Peter Kafka

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Twitter Quietly (Finally) Launches Self-Serve Ads

File under “knew it was coming but still worth noting”: Twitter has finally launched a self-serve option for its ad platform.

It’s still just in test mode, and only open to a handful of advertisers. But those who can use it can now buy ads directly via Twitter, using a credit card and a Web browser, without ever having to talk to a human being. Right now buyers can only purchase some of Twitter’s ad products — specifically “promoted accounts” and “promoted tweets” — but Twitter says that will expand over time, as it rolls out self-serve to more buyers.

This is a step that Twitter has been talking about for a long time — so long that it has had to argue with reporters who swear they saw one nearly a year ago — so it’s not earth-shaking stuff. Yesterday, for instance, when Twitter ad sales head Adam Bain disclosed it onstage during an interview at Business Insider’s Ignition conference, it didn’t seem to register.

Still, it’s a significant milestone, because if Twitter is ever going to grow into that $8 billion valuation and beyond, it’s going to have to be able to handle a huge volume of ad transactions — just like Google and Facebook. And that can only happen if small and medium-sized buyers can do it on their own.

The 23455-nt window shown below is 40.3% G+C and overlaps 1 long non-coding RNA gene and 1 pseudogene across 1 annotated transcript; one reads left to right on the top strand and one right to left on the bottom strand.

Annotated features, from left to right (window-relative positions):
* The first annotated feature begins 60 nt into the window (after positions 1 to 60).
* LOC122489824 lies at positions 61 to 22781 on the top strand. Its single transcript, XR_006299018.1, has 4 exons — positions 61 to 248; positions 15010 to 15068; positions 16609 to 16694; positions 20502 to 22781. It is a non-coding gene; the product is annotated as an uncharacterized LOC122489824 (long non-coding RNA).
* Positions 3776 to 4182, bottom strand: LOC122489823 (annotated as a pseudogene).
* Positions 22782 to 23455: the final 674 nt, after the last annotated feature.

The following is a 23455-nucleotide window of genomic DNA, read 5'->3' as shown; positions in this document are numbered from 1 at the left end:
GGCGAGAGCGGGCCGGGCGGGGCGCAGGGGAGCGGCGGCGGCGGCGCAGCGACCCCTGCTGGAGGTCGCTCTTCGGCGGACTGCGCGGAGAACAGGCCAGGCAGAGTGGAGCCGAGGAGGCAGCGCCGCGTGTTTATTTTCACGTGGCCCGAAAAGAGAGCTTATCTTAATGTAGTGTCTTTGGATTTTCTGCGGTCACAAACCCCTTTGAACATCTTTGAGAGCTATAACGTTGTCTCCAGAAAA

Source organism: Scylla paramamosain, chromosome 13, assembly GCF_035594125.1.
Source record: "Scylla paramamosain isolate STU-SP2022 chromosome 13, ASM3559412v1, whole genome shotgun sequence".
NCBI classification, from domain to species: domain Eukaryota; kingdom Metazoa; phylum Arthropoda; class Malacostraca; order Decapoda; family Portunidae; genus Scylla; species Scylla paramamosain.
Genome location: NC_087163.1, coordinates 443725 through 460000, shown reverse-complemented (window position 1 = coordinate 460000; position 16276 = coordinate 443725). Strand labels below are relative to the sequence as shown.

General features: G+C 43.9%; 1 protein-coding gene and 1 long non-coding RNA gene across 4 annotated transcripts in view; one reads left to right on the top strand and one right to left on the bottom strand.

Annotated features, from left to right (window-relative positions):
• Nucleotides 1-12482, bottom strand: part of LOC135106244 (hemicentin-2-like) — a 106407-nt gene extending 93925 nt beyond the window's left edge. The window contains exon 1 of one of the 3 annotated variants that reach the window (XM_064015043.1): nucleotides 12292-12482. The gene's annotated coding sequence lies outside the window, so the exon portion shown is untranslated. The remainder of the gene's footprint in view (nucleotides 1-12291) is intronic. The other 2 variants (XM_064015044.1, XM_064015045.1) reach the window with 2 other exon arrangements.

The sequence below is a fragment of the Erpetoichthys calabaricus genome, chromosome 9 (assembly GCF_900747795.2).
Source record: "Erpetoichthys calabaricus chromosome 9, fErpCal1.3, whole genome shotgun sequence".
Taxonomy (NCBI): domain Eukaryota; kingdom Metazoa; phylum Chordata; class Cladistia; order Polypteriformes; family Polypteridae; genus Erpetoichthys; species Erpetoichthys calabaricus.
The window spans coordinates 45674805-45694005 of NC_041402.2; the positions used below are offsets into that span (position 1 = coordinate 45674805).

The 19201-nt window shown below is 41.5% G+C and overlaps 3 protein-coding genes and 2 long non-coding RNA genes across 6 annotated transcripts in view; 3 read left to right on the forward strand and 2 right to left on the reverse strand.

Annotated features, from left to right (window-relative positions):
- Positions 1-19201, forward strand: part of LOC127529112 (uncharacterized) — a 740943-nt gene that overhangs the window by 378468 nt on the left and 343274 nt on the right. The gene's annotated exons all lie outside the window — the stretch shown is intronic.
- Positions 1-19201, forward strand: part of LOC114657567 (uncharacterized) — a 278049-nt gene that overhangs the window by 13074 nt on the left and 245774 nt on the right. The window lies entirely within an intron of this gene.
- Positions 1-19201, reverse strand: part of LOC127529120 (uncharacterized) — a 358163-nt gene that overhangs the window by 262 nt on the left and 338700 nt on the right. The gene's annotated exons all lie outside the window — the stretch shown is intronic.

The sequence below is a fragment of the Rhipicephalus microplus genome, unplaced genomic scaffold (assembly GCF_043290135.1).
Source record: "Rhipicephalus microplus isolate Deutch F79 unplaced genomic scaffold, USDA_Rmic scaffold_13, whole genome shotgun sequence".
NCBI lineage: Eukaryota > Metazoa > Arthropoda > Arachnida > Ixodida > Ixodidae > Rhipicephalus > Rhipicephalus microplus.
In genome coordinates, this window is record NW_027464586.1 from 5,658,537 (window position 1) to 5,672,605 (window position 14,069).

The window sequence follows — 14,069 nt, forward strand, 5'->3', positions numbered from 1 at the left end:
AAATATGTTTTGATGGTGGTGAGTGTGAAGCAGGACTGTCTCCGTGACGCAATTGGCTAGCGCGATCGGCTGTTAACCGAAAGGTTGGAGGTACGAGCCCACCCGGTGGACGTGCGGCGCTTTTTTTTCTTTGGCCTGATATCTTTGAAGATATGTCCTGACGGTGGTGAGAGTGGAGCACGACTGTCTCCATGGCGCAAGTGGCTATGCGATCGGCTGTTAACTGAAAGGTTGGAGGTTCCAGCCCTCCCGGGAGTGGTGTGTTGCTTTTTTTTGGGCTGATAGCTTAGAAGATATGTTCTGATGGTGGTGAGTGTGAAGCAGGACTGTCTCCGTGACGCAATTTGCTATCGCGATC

At the other end of the spectrum, though, Bain and company are now pre-selling big dollar ad campaigns, to big brands, that will run in 2012. That kind of pre-sale is also the mark of a grown-up ad business, and while Twitter is a long way from getting there, it’s a start.

Here’s Twitter PR rep Matt Graves’s comments on self-serve, via email:

Last month, Twitter began testing self-service advertising with a handful of existing advertisers. These advertisers can now set up and run their own Promoted Products campaigns and pay via a credit card.

This is an important step in continuing to grow Twitter’s business. Our Promoted Products can help small and medium-sized businesses build their audience on Twitter and better engage with the people they want to reach.

As with all of our advertising efforts, we’re starting small, testing carefully and making improvements as we learn what works. We will slowly roll this capability out to more advertisers in the coming weeks and months.


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Just as the atom bomb was the weapon that was supposed to render war obsolete, the Internet seems like capitalism’s ultimate feat of self-destructive genius, an economic doomsday device rendering it impossible for anyone to ever make a profit off anything again. It’s especially hopeless for those whose work is easily digitized and accessed free of charge.

— Author Tim Kreider on not getting paid for one’s work